Tales of Christmas in the South
Release Date: October 1, 2015
Blurb: Tales of Christmas in the South, is a collection of three short stories. All three stories reflect different aspects of the holiday season. Enjoy laughter, tears, and the magic of Christmas in one volume.
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Tales of Christmas in the South is available from Amazon. $0.99
Includes the never before published, Miniature Desires. Spinster Ms. Stallworth has a hard time with the modern world. Bombarded with tacky blowup Santas and inconsiderate children, she dreams of being part of the Christmas village she displays each holiday season.
The Christmas Gift, is a bittersweet Christian short story of love and loss. Laurel faces the first Christmas without her husband. In her search for decorations she discovers a gift left by her deceased husband.
What holiday season is complete without fruitcake? The Fruitcake, is a humorous short story about the dreaded holiday classic. Retirement’s not what Robert expected. His wife feeds him twigs and is afraid of mailbox bombs. If that’s not enough a fruitcake shows up on his doorstep. Fruitcakes may be a Southern tradition, but it’s one Robert can do without. Find out how he deals with the holiday classic.
Tales of Christmas in the South is a quick read just in time for the Christmas season.
A little background on, The Fruitcake.
First, it’s not about a crazy person. Although, the grandfather does overact a bit over fruitcakes. The story actually evolved out of a real event that occurred when I was in high school. I don’t want to give too much away. I’ll just say it’s loosely based on fact. Replace the grandfather/grandson with board teenagers.
There is a misconception that I do not appreciate/like fruitcake. That’s not entirely true. I like good fruitcake. I hate bad fruitcake. Good fruitcake is made with dried fruits and nuts, and uses unnaturally colored cherries for decoration only. Bad fruitcake is… the opposite. It’s like cheap flip flops, you know it when you see it.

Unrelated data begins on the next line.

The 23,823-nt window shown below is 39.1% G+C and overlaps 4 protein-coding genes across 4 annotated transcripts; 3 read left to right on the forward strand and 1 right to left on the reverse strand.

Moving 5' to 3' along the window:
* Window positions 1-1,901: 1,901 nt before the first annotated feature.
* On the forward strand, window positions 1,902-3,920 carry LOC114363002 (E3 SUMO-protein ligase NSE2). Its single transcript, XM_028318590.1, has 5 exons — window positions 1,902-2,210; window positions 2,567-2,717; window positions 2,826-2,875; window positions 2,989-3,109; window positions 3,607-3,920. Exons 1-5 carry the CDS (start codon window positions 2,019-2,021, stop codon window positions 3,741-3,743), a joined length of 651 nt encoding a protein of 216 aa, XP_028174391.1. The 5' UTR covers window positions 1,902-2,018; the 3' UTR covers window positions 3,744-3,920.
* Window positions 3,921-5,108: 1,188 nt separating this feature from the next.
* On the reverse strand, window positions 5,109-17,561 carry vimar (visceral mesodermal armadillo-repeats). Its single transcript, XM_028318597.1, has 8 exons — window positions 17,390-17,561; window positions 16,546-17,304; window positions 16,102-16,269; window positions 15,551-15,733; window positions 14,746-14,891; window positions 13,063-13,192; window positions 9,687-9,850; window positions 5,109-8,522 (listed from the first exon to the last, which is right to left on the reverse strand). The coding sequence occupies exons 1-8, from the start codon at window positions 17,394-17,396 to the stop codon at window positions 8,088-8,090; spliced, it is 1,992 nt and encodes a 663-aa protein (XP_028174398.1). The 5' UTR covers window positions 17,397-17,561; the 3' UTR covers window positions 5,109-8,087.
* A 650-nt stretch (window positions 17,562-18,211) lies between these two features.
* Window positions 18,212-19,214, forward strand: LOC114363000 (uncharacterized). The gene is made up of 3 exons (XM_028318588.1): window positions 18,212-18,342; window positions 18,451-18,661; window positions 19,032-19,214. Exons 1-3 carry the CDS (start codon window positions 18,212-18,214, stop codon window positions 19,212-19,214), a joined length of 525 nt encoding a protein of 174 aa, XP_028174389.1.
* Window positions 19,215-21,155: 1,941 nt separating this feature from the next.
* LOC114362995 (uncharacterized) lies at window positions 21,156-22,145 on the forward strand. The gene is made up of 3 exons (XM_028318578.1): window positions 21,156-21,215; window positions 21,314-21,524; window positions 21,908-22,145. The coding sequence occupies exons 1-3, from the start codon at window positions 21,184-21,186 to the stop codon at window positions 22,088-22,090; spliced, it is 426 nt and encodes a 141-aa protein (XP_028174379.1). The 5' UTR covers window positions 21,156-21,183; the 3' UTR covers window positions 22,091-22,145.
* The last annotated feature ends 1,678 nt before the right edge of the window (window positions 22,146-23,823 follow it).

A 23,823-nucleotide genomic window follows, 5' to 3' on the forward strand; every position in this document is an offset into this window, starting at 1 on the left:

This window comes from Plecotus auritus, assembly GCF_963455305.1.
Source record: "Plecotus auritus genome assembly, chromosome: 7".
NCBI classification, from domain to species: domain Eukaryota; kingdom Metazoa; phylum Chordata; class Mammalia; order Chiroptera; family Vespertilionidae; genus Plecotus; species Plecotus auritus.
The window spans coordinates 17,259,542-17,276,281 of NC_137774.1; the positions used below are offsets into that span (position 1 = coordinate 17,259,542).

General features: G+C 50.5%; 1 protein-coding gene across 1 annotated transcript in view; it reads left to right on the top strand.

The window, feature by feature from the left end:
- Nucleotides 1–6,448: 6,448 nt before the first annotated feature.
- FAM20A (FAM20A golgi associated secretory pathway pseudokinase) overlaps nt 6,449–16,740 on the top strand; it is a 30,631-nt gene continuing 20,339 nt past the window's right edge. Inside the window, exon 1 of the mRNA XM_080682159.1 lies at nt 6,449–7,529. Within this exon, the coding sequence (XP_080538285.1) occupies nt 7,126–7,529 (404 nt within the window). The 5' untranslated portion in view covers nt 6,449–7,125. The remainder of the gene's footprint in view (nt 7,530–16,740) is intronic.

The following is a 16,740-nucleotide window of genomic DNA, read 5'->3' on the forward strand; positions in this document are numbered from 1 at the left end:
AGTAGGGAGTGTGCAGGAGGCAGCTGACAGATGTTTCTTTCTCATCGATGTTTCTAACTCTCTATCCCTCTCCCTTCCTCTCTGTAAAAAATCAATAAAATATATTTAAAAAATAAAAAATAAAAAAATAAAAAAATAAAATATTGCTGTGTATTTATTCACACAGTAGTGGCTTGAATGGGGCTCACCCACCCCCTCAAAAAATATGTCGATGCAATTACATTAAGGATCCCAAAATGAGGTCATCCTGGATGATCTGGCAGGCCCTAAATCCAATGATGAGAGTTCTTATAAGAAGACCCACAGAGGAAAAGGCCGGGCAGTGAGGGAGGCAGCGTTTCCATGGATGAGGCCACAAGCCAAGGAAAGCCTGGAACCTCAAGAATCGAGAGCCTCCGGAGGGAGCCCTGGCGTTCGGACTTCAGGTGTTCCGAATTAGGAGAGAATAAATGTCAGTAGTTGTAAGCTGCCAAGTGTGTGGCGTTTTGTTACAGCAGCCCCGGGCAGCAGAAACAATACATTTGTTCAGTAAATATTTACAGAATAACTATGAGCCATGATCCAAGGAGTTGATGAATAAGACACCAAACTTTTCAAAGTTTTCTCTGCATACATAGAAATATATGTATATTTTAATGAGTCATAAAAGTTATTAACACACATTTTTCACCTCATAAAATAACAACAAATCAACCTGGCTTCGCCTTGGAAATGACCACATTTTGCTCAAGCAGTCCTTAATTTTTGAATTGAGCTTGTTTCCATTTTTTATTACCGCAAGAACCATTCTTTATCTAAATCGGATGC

My Grandmother made fruitcake every year for Christmas. It was a dark cake with the traditional sugared fruits and bright cherries. It wasn’t my favorite, but it wasn’t Christmas without it. As she grew older, I started to make fruitcake, using her recipe. After a try or two, I switched out the traditional fruit for real dried fruit. Talk about a light bulb moment. It was wonderful.
When you decide to make fruitcake, it’s not a simple endeavor. It’s a huge commitment. I’m talking- clear the entire day of anything and mark it on the calendar type of commitment. My grandmother’s recipe takes 3 bowls large enough to bathe a great dane. It also takes time. Most of the day. The recipe makes 3 cakes, and cooks slowly. I usually take one cake to my in-laws and cook it there. I’m nice and let them keep it.
The directions on my grandmother’s recipe calls for pouring sherry over the cooled bread. I find that funny, I’m Baptist and my parents and grandparents were teetotalers. My dad says, the recipes came from my great grandmother, who did pour sherry over the cakes. Of course this is the same woman I hear stories about loving wrestling to the point of hostility when told it was fake.
I don’t make fruitcake every year. Most years, I buy cute little cupcakes from a local bakery. I nearly pass out from the cost, but it saves me a day in the kitchen. I go around to family members who adore the heavy cake and fill their stockings. It makes them happy. Do I eat it…no. Not usually.
Is there a Christmas treat your family loves that is not your favorite?
Christmas in July, or it’s too darn hot outside.
photo by David Wagner
I don’t know about you, but I could use a little winter relief. Between the heat and humidity I feel like I’m living in a heavy, wet blanket. Just looking at the photo makes me feel cooler. Well, almost. It’s been almost a year since I published my short story, The Fruitcake and I feel like having a little Christmas fun in July. I hope to have an announcement at the first of August, keep your fingers crossed. This month my regular posts will have a hint of Christmas. For now, I leave you with the thought of snow. That’s more of a fantasy here!
What’s your favorite winter/Christmas activity?
My short story, The Fruitcake, is now free on Amazon.
You can read the original post with all of the links here.